Work Situation: My wife had Gewerbe (self employed) and worked as a Putzfrau from January-June, thereafter she closed the Gewerbe and got a fixed contract job from July – December.

I had a student job (as I am still doing my masters programme)

Income / benefit situation as at December 2013

From Gewerbe she made 4500 euro (Charged no VAT)

From her fixed fixed contract job she made 7250 euro (paid all the relevant taxes: church, health etc)

From the Landrasamt, she received financial support totaling 2800 euro (Jan-June when she still had Gewerbe)

From Kindergeld she got 1200 euros so far (benefit from two kids)

I made 7800 euros total for the year from my student job

 

Question is :

1.Are we supposed to file our tax returns separately?

2.If our only option is to file our tax returns jointly, what combination of forms are we expected to fill out together? (from these Mantelbogen ESt 1V or 1A, Anlage Vorsorgeaufwand ,Anlage G AnlageN, Anlage S, Anlage Kind, etc)

 

Thanks for your kind responses.

 

Regards,

0

Share this post


Link to post
Share on other sites

 

I lived in Munich until the end September 2013, and moved in France. I just did my French tax declaration, so that part is done now.

 

I am wordering if I should complete the Anlage N AUS for the employement income I received in France from October to December.

 

You will be a tax resident in Germany until the end of September 2013, but you do have to tell the Finanzamt about your French gross income so that they can set the tax rate that you have to pay on your German income accordingly.

 

You tell them about your French gross income from October to December 2013 in line 98 of Mantelbogen ESt 1A (see turquoise section of the TT Elster wiki), and nowhere else.

You do not need Anlage N-AUS.

 

Just send your tax return to the Finanzamt of the last German city that you lived in.

Health insurance is reported in Anlage Vorsorgeaufwand, instructions in the yellow section of the TT Elster wiki.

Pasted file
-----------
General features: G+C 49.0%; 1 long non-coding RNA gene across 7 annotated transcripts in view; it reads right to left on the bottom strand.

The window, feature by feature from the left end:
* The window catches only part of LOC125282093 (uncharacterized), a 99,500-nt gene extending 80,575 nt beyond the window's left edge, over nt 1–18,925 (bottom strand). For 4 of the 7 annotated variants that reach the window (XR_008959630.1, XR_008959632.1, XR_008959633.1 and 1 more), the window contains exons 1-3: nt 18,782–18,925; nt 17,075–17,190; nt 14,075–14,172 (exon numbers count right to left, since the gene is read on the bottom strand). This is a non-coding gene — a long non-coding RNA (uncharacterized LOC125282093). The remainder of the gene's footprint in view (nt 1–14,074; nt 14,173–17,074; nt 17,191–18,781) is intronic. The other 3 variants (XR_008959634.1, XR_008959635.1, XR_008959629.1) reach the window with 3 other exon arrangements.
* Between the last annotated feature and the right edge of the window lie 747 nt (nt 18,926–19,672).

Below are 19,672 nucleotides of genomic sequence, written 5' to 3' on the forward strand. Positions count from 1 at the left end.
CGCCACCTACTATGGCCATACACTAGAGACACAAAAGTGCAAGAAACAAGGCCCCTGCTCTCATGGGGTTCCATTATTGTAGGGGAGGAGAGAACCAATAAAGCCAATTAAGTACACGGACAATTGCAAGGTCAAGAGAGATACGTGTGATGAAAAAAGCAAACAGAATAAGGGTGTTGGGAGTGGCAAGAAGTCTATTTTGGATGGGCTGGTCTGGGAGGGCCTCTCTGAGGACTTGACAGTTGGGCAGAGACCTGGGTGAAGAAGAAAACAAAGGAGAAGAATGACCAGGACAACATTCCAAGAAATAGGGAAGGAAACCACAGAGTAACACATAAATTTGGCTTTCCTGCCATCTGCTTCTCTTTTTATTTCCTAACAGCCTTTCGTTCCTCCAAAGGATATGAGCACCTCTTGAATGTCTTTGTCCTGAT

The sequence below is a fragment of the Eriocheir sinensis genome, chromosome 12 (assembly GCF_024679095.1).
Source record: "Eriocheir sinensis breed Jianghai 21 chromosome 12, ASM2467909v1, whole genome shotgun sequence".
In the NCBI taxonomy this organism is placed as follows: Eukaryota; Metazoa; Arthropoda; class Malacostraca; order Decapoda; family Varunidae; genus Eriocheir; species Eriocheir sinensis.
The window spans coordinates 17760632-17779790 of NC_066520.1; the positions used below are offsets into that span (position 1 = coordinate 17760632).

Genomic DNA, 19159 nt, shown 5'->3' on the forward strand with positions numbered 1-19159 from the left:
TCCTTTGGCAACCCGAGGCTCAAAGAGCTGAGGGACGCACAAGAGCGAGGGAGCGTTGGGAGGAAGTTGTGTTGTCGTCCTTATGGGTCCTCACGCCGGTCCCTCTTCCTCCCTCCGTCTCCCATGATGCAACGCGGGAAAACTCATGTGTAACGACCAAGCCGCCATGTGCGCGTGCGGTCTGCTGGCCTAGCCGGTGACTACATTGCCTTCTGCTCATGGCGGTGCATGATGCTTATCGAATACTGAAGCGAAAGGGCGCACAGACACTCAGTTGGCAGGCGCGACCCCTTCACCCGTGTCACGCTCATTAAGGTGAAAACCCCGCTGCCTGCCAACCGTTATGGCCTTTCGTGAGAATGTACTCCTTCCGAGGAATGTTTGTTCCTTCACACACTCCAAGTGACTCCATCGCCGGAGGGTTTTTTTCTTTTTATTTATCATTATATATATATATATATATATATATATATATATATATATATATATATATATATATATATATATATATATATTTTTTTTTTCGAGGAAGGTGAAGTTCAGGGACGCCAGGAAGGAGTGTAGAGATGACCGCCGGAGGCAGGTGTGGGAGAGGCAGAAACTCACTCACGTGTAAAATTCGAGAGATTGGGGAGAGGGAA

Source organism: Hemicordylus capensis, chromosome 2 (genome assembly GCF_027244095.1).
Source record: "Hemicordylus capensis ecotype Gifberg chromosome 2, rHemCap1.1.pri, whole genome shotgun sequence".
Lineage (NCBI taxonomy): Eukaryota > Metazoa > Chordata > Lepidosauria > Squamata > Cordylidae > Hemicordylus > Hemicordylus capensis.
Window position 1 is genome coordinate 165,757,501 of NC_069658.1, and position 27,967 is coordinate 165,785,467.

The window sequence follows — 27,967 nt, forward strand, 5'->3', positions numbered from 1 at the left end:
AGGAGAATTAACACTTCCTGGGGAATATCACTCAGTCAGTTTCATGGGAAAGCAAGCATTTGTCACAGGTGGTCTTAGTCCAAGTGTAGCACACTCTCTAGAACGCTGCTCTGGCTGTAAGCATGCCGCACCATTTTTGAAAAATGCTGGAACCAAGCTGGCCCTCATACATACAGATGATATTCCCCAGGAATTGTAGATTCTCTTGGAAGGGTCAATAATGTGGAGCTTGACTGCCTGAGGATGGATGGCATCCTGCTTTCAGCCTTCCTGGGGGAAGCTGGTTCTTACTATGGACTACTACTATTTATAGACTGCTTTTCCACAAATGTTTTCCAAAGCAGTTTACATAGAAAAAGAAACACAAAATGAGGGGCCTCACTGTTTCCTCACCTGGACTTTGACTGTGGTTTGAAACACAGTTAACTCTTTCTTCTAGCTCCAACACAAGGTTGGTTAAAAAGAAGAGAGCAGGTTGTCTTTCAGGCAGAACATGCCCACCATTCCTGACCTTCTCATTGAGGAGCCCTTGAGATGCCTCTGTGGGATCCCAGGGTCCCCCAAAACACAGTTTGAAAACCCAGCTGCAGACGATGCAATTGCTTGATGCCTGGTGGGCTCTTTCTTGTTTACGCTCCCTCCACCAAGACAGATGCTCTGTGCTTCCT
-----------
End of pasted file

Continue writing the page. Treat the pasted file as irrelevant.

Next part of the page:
0

Share this post


Link to post
Share on other sites

 

Question is :

1.Are we supposed to file our tax returns separately?

2.If our only option is to file our tax returns jointly, what combination of forms are we expected to fill out together? (from these Mantelbogen ESt 1V or 1A, Anlage Vorsorgeaufwand ,Anlage G AnlageN, Anlage S, Anlage Kind, etc)

 

 



  1. You can file jointly or separately, but filing jointly is more advantageous to you.
  2. If you file jointly you will need:


    • 1 x Mantelbogen ESt 1A (husband + wife)
    • 1 x Anlage Vorsorgeaufwand (husband + wife)
    • 1 x Anlage G (wife)
    • 1 x simple profit/loss calculation, on a piece of paper, even handwritten (wife)
    • 2 x Anlage N (one for the husband, one for the wife)
    • 2 x Anlage Kind (one for each child)

     

    If you file separately, then each of you will need their own Mantelbogen, the rest of the forms remain the same.

     

What kind of financial support did she get from the Landratsamt?

If it was Hartz IV top up, then she doesn't declare it in her tax return.

0

Share this post


Link to post
Share on other sites

 

You tell them about your French gross income from October to December 2013 in line 98 of Mantelbogen ESt 1A (see turquoise section of the TT Elster wiki), and nowhere else.

You do not need Anlage N-AUS.

Thank you for your help. This is very useful along with the ELSTER wiki. I am finalizing my tax declaration and I have a few more questions.

I now have completed : Mantelbogen ESt 1A, Anlage N, Anlage Kind, Anlage Vorsorgeaufwand, but still fine tuning. Do I need to fill additional forms? It am a simple employee, wife not working.

 

On Anlage N:

line 40 - Contribution to professional organisation: Can I deduct professional organisation outside Germany, namely US and Canada?

 

Line 45-48 - weitere werbungskosten: Can I put here moving expense to France? part that was not reimbursed by my employer. In France, this is not deductible, so I haven't deducted them from my French tax declaration.

 

Anlage Vorsorgeaufwand

Regarding my health insurance premium, I have put the one coming from my Lohnsteuerbescheinigung on line 12 & 15. I also paid health insurance directly to KKH after loosing my job. (Beitrag zur Krankenversicherung, Beitrag zur Pflegeversicherung) Should I add these amounts to line 12&15 or use other lines such as 18&21?

 

When it's all done do I need to send along with the form all the receipt and proof?

 

Many thanks again for your help.

P.

0

Share this post


Link to post
Share on other sites

 

  1. No extra forms.